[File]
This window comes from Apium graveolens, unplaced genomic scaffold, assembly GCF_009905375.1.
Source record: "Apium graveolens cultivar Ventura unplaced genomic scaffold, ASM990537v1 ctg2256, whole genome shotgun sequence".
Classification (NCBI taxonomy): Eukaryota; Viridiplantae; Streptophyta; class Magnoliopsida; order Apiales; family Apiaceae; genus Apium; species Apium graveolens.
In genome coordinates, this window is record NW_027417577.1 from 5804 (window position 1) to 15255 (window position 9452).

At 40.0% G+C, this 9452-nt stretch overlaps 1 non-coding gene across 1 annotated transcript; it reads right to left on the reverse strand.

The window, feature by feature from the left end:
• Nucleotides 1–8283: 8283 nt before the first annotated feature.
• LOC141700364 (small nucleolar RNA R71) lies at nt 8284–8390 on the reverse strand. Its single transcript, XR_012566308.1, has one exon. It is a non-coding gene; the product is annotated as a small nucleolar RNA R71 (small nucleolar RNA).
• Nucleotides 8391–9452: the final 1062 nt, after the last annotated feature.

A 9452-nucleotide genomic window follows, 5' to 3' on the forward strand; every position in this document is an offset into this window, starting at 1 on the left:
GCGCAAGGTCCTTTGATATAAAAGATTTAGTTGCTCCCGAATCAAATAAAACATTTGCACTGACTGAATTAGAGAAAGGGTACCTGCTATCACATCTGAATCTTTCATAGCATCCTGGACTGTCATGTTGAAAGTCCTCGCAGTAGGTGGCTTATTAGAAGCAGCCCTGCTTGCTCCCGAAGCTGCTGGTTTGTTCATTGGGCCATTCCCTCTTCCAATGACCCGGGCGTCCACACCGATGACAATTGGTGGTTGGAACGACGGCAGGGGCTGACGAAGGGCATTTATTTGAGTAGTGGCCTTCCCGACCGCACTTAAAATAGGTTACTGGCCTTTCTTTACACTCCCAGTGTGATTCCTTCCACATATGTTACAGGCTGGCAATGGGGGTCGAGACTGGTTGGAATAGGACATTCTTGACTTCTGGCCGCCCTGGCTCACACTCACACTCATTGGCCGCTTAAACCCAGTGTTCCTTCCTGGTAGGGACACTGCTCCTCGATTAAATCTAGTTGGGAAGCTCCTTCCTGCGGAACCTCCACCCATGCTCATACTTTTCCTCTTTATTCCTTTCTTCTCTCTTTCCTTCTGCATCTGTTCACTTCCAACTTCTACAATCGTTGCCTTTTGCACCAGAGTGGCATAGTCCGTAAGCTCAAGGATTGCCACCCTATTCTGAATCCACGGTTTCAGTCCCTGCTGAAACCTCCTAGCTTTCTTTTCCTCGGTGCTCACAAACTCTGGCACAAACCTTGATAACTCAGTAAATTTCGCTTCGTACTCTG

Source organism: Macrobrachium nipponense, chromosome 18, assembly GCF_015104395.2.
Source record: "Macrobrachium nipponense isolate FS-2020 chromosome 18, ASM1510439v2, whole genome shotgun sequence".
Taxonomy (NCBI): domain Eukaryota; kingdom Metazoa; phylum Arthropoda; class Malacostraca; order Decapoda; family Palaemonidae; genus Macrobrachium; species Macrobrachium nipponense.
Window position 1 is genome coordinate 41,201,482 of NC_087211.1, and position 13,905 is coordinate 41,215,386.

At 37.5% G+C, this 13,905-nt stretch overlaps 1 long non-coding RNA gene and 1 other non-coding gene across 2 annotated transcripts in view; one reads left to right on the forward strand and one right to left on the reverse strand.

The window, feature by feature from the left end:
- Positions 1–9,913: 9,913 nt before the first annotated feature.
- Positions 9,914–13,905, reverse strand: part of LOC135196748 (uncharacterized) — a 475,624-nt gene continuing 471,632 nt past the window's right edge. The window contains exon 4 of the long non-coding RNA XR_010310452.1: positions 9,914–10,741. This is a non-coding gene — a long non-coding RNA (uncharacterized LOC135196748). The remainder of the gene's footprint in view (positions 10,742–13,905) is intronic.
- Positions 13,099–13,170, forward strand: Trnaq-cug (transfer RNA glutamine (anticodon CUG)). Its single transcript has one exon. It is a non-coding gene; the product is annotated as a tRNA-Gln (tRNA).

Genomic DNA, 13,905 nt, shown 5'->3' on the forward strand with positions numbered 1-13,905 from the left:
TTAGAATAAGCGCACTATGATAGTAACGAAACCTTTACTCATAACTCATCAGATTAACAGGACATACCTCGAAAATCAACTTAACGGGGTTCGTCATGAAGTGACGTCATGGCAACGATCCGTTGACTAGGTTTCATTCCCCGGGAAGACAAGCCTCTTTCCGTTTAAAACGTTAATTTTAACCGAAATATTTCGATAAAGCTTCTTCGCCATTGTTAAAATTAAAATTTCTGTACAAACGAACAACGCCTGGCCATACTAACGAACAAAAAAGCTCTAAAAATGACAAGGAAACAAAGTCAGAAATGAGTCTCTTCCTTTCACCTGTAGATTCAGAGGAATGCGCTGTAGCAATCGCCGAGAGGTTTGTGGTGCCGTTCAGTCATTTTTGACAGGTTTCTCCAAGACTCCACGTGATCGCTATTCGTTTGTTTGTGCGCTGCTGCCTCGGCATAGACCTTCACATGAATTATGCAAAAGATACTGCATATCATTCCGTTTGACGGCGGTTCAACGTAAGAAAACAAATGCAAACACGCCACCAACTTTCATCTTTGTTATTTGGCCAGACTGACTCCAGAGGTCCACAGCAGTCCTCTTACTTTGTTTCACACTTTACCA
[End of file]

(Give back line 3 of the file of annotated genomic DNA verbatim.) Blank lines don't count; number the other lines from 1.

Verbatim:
Classification (NCBI taxonomy): Eukaryota; Viridiplantae; Streptophyta; class Magnoliopsida; order Apiales; family Apiaceae; genus Apium; species Apium graveolens.